One question I ask myself is if the accuracy improves if it is a long transmission
time. A short data burst like one from an SMS text may be much worse in accuracy than as written in the following. The two positions 700 miles apart yet taken only 7 minutes apart seem to support this theory.
Iridium accuracy references
Tracking transceiver units
Without an extra global navigation
satellite system, receiver tracking is difficult, but not impossible, as the position of a mobile unit can be determined using a Doppler shift calculation from the satellite. These readings however can be inaccurate with errors in the tens of kilometers. Even without using Doppler shifts, a rough indication of a unit's position can be found by checking the location of the spot-beam being used and the mobile unit's timing advance.
The position readings can be extracted from some transceiver units and the 9505A handset using the -MSGEO AT command. In the past, Iridium has used this method of tracking to block service
to U.S. embargoed countries, such as North Korea
and other politically unpopular regions, such as Northern Sri Lanka. It is also used to stop geographically bounded plans from being used outside the designated area.
The Iridium Extreme phone introduced in 2011 has a GPS location service
embedded in the device, which the user can use to locate themselves or include in SMS messages. It can also be used to provide advanced services like Geo-fencing. A red emergency
button on the top of the unit can be pressed to send the unit's position to emergency rescue
agencies or other number pre-programmed by the user or distributor.
NAL - Network Reference - Iridium Subscriber Unit
The Iridium network makes calculations of the geographical location (geo-location) of an ISU each time a call is placed. The technique employed to determine the geo-location of an ISU is based on measurements of the ISU and satellite propagation delay and Doppler frequency shift. These measurements are used to estimate cosines of spherical angles that identify the ISU's location relative to the satellite by the gateway. The Iridium geo-location process proceeds as follows:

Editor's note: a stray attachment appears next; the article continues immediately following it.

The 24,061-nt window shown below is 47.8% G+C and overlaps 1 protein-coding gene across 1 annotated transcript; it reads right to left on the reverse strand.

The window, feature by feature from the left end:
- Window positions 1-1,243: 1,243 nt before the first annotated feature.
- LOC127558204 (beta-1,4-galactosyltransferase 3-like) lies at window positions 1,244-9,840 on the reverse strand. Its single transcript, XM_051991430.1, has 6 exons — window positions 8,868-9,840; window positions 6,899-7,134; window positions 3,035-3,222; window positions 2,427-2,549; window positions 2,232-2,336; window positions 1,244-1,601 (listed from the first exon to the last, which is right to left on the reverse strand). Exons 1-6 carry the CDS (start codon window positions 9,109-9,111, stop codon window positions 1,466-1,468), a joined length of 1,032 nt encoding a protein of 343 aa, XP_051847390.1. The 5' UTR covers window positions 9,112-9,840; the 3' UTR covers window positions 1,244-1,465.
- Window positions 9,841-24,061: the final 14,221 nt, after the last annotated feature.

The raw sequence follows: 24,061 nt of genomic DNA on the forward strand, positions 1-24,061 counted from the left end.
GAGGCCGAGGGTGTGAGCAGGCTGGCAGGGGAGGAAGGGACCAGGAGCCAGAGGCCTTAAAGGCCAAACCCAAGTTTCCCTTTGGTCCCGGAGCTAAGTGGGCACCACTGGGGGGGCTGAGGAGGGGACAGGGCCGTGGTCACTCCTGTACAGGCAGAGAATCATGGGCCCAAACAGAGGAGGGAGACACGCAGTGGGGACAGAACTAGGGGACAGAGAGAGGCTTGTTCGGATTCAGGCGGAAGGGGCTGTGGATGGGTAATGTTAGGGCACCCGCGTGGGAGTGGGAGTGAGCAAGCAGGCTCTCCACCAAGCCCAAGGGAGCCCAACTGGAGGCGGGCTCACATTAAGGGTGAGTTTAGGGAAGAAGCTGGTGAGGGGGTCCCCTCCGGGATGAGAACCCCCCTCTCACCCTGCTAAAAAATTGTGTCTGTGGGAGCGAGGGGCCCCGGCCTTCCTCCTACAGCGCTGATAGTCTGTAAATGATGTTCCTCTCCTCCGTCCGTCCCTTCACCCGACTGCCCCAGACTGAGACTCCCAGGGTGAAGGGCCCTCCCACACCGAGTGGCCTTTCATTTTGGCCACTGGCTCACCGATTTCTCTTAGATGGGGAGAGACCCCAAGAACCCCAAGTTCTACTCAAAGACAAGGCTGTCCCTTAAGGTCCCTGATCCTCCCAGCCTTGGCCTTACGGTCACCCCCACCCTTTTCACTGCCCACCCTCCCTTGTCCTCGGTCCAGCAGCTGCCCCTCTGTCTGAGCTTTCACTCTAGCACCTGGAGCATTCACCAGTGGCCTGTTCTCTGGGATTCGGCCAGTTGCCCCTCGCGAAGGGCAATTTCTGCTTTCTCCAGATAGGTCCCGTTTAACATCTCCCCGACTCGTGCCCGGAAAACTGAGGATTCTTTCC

The ISU sends the satellite an uplink geo-location burst, saving the delay and Doppler corrections needed to send the message.
When the satellite receives the uplink geo-location burst from the ISU, it measures the time and frequency offsets of the burst relative to its time and frequency standards.
The satellite then responds with a downlink burst, which the ISU uses as an acknowledgement that the satellite has received the previous uplink geo-location burst.
When the downlink burst arrives, the ISU checks to see if it is satisfied with its estimates for the timing and Doppler. If so, it then transmits an uplink ACCHL message to the satellite that includes the propagation time and Doppler frequency offsets that were used by the ISU during the last geo-location uplink burst. If the ISU did not receive a response, or if the ISU is not satisfied with the accuracy of the exchange, the ISU will repeat the process again at step 1.
The Iridium network can locate an ISU to within 10 km only about 78% of the time. The location accuracy can be much higher; however, the information is not available to commercial
users. The so-called error ellipse can have a large eccentricity with the major axis oriented in the azimuth dimension and the minor axis oriented in the radial dimension. The position of the ISU in the radial dimension relative to the satellite can almost always be determined to within 10 km with just one measurement. Errors in the azimuth dimension relative to the satellite are largest along the satellite's ground path and tend to increase with distance from the satellite. Geo-location errors in the east-west dimension, therefore, are sometimes more than 100 times greater than in the north-south dimension.